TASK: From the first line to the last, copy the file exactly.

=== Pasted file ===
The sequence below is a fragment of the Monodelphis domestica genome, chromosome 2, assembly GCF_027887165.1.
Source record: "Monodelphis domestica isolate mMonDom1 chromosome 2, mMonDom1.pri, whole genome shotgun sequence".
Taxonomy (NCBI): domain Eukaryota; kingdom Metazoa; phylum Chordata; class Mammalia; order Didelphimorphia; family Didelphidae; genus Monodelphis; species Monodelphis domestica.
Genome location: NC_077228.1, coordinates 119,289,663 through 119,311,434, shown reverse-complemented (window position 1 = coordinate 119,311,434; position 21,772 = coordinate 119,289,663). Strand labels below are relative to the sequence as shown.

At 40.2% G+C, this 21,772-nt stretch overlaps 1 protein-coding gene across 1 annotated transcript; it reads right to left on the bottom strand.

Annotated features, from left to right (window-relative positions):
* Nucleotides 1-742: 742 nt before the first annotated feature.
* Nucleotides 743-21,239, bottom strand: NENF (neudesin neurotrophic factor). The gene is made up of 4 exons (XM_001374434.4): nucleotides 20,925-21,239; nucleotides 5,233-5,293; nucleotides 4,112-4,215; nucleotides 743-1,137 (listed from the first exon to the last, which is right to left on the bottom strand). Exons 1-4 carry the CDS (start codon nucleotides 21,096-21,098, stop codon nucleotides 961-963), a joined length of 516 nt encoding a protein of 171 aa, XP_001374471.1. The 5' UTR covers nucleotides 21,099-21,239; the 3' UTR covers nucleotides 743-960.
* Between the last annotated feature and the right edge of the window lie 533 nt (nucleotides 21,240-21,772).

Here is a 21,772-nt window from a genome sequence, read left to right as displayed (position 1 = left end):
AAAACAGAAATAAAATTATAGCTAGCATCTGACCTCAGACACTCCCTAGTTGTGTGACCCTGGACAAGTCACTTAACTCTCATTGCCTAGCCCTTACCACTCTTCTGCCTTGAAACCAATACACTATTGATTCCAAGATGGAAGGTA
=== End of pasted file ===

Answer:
The sequence below is a fragment of the Monodelphis domestica genome, chromosome 2, assembly GCF_027887165.1.
Source record: "Monodelphis domestica isolate mMonDom1 chromosome 2, mMonDom1.pri, whole genome shotgun sequence".
Taxonomy (NCBI): domain Eukaryota; kingdom Metazoa; phylum Chordata; class Mammalia; order Didelphimorphia; family Didelphidae; genus Monodelphis; species Monodelphis domestica.
Genome location: NC_077228.1, coordinates 119,289,663 through 119,311,434, shown reverse-complemented (window position 1 = coordinate 119,311,434; position 21,772 = coordinate 119,289,663). Strand labels below are relative to the sequence as shown.

At 40.2% G+C, this 21,772-nt stretch overlaps 1 protein-coding gene across 1 annotated transcript; it reads right to left on the bottom strand.

Annotated features, from left to right (window-relative positions):
* Nucleotides 1-742: 742 nt before the first annotated feature.
* Nucleotides 743-21,239, bottom strand: NENF (neudesin neurotrophic factor). The gene is made up of 4 exons (XM_001374434.4): nucleotides 20,925-21,239; nucleotides 5,233-5,293; nucleotides 4,112-4,215; nucleotides 743-1,137 (listed from the first exon to the last, which is right to left on the bottom strand). Exons 1-4 carry the CDS (start codon nucleotides 21,096-21,098, stop codon nucleotides 961-963), a joined length of 516 nt encoding a protein of 171 aa, XP_001374471.1. The 5' UTR covers nucleotides 21,099-21,239; the 3' UTR covers nucleotides 743-960.
* Between the last annotated feature and the right edge of the window lie 533 nt (nucleotides 21,240-21,772).

Here is a 21,772-nt window from a genome sequence, read left to right as displayed (position 1 = left end):
AAAACAGAAATAAAATTATAGCTAGCATCTGACCTCAGACACTCCCTAGTTGTGTGACCCTGGACAAGTCACTTAACTCTCATTGCCTAGCCCTTACCACTCTTCTGCCTTGAAACCAATACACTATTGATTCCAAGATGGAAGGTA